Fuel you pay for what you want, you'd be surprised the 2.8v6 has a better mpg status on long runs, which of course is to do with the 6th gear
If you buy a 1.8 or 2.0t you'd only spend money remapping them for more power to nearly get them to the standard of the 2.0T aero. Oh and don't get me wrong remapping isn't only for power, you do notice better fuel consumption, I'm just 9-3 crazy but for me it always has to be an Aero model, nothing less
And I never would drive a diesel which is the 1.9 185bhp, just 100% hate diesels and that's my personal preference

Good luck with your choice
 

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2011 9-3 Turbo4 (2.0T)
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Sorry but I love the 9-3 aero semi auto, that's all I've driven in my saab life, first 2006 2.8V6 which got smashed up. Then a 2004 2.0T lovely runner and definitely turned heads but unfortunately hit another car at less than 10mph and my insurance wrote it off because the airbag never ejected, then another 2.0T 2006, spent a lot saving her from deaths door and she runs perfectly, perfect now and even stage 1 remapped to 250bhp. Now back at the beginning with a 2007 2.8V6 anniversary stage 1 remapped to 300bhp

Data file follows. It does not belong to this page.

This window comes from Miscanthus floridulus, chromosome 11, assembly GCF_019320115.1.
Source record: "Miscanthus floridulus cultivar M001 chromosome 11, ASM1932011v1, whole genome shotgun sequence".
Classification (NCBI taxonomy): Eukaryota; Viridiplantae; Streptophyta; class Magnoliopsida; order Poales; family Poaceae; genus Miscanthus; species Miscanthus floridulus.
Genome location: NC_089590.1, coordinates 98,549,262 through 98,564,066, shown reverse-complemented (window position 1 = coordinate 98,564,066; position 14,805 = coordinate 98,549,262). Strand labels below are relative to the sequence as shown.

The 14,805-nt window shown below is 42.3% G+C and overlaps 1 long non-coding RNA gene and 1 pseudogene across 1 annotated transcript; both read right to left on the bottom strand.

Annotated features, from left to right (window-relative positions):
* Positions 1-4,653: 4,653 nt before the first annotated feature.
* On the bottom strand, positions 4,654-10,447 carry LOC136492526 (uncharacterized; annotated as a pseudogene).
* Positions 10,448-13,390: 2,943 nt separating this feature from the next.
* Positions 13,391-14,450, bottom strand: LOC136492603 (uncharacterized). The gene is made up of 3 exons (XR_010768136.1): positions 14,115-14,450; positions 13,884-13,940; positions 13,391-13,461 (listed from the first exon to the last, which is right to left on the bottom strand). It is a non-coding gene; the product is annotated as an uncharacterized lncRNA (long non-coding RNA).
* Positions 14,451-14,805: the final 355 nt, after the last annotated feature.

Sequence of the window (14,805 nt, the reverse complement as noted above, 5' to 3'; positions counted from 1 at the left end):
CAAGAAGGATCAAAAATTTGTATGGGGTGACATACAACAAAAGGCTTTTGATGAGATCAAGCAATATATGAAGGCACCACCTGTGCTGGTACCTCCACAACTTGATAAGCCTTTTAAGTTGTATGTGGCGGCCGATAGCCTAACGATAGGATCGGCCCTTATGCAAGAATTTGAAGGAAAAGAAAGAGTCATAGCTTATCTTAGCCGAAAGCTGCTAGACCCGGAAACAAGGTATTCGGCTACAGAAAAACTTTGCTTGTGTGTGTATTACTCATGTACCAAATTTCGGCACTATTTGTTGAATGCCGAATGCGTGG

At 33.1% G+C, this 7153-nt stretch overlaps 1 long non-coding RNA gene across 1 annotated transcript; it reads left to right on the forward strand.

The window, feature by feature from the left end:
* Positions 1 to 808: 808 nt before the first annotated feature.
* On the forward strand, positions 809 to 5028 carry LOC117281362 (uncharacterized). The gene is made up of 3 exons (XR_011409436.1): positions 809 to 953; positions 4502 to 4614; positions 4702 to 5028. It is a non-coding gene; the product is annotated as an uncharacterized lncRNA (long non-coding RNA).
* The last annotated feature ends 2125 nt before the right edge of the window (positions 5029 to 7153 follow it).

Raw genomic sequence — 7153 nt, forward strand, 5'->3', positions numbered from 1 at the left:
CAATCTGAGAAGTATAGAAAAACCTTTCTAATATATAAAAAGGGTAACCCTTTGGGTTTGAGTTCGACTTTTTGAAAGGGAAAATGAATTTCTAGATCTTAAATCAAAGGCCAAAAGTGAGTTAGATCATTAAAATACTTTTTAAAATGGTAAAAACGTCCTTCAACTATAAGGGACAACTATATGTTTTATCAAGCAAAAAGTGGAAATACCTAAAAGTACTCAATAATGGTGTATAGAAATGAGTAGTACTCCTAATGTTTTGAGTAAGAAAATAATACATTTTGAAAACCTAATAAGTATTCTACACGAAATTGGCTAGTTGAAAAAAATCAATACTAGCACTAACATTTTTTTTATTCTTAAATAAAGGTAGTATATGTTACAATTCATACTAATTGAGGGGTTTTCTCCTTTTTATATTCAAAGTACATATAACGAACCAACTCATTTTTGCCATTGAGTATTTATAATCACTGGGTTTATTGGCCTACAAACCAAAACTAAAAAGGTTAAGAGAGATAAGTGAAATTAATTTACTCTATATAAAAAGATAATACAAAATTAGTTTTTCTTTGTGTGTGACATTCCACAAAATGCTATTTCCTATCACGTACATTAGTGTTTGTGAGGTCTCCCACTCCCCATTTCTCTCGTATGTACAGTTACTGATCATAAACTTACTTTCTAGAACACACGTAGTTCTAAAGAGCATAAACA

All the cars I've had have been convertibles, loved everyone and would live another life driving them all again
The suspension and handling is great, the responsive power is great, the look is sexy and head turning always.
Fuel you pay for what you want, you'd be surprised the 2.8v6 has a better mpg status on long runs, which of course is to do with the 6th gear
If you buy a 1.8 or 2.0t you'd only spend money remapping them for more power to nearly get them to the standard of the 2.0T aero. Oh and don't get me wrong remapping isn't only for power, you do notice better fuel consumption, I'm just 9-3 crazy but for me it always has to be an Aero model, nothing less
And I never would drive a diesel which is the 1.9 185bhp, just 100% hate diesels and that's my personal preference

Good luck with your choice